5 Simple Pleasures of Hiking

4 Min. Read
5 Simple Pleasures of Hiking

Years ago, when I arrived in Lander, Wyoming for a three-week backpacking course in the Absaroka-Beartooth Range, I felt pretty prepared for 21 days in the wilderness. I’d spent my youth rambling around the Rocky Mountains, summiting Colorado Fourteeners, and, when I couldn’t find partners, taking on increasingly difficult solo hikes. It would, I was sure, be a walk in the park.

Needless to say, three weeks in the wilderness is a little different than most of what I’d grown up doing—weather changed quickly, the terrain was often difficult, and I didn’t have the safety net of a warm bed indoors. When I hiked every day for three weeks, I learned a lot about traveling in the wilderness, but I learned a lot about myself, too.

Since that trip, I’ve spent hundreds of days hiking. I’ve spent plenty of time climbing and paddling and mountain biking, too, but I always come back to hiking. It’s the simple pleasures that keep me hitting the trail.

5 Simple Pleasures of Hiking

The chance to slow down

It’s exciting to work towards a big goal—climbing Mount Rainier in a day, maybe, or floating the Grand Canyon—but training for and executing a major fitness regimen doesn’t always leave time for the simpler things. More often than not, when I’m hiking my favorite backyard trail, I don’t worry about traveling fast and light. I bring a thermos of coffee (and, if I’m really going for it, a summer sausage), stop at the top of the pass to take in a panoramic view, pause occasionally to listen to birds chirping and elk bugling. In these fast-paced times, it’s a unique opportunity to connect with the natural world.

A new challenge

Being surrounded by the Instagram feeds of famous outdoor athletes I admire often makes me feel like I should be pushing harder. We’re always hearing about speed records being broken and previously-uncharted adventures being taken on, so it’s easy to get into that mindset of going farther and faster. But those things and hiking aren’t mutually exclusive. Some of my best days have been spent on a lung-busting hike to an alpine lake; some of my hardest workouts have been hiking the trails behind my house with a heavy pack—perhaps the best mountaineering training there is.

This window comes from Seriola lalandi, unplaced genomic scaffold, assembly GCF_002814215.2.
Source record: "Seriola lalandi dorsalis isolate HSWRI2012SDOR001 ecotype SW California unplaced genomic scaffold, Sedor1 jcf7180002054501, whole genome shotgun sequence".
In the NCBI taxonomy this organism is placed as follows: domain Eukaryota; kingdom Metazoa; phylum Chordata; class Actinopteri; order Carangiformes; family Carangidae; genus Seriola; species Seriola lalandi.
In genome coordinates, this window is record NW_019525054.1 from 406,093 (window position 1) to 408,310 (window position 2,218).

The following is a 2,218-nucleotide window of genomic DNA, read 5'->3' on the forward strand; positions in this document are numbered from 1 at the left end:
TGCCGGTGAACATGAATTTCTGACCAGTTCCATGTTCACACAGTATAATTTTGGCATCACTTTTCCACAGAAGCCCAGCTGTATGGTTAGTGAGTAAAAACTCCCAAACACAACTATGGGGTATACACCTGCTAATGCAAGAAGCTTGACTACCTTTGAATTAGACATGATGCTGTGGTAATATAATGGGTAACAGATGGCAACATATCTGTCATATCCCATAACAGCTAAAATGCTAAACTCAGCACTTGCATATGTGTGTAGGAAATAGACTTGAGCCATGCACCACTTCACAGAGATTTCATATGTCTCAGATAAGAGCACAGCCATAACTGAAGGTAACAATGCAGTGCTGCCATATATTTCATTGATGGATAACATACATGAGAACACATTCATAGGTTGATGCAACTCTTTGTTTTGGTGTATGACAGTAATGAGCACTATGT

Human-powered adventure that will take you anywhere

Recently, my partner and I pulled out our maps and started poring over possible routes for an upcoming trip in southeast Utah. We started debating the merits of various modes of transportation: Should we bike? Bring our packrafts? The best way to get from Point A to Point B, we eventually determined, was simply to walk. We wouldn’t be deterred by regulations in national parks or wilderness boundaries; on foot, we could adjust to the topography as needed. Where we end up will be limited only by our imaginations.

Time to bond with friends

When a friend wants to catch up, I almost always suggest a hike. Faster-paced activities leave even the fittest partners out of breath, but hiking up the trail with a friend I haven’t seen in awhile (or one I see all the time, but rarely get to actually talk with) is a chance to escape the ever-present cell reception and gain new insights about one another. Even if we’re just out for a quick stroll between meetings, a hike leaves us feeling rejuvenated in a way that my other favorite activities just can’t touch.

Opportunity to clear your head

Research has shown that a 90-minute walk in nature can help decrease activity in the areas of the brain associated with anxiety and depression. This rings true for me, whether I’m hiking my familiar weekday route up Nightbird Gulch or exploring a trail I’ve never seen before: a walk in the woods helps me center myself. Moving my body deliberately, taking the time to focus on my breathing, on what I’m seeing and hearing and smelling—hiking lends itself to mindfulness.

When I remember my proudest accomplishments in the mountains, I find the hikes that got me there are often the best part. To train for an ascent of Pico de Orizaba, I hiked solo and with friends, with a heavy pack, in all types of weather. When I took friends down my favorite river run on the Upper Colorado last summer, we stopped often to hike to hot springs and secret lunch spots. In a sense, hiking has gotten me where I needed to be, both physically and mentally.

What do you love most about hitting the trail? Tell us in the comments below.

Portrait of Emma Walker and her dog on the river

Emma Walker

Emma Walker is the author of the book "Dead Reckoning: Learning from Accidents in the Outdoors." She earned her M.S. in Outdoor and Environmental Education from Alaska Pacific University and has worked as a raft guide, avalanche educator, and backpacking instructor around the American West.

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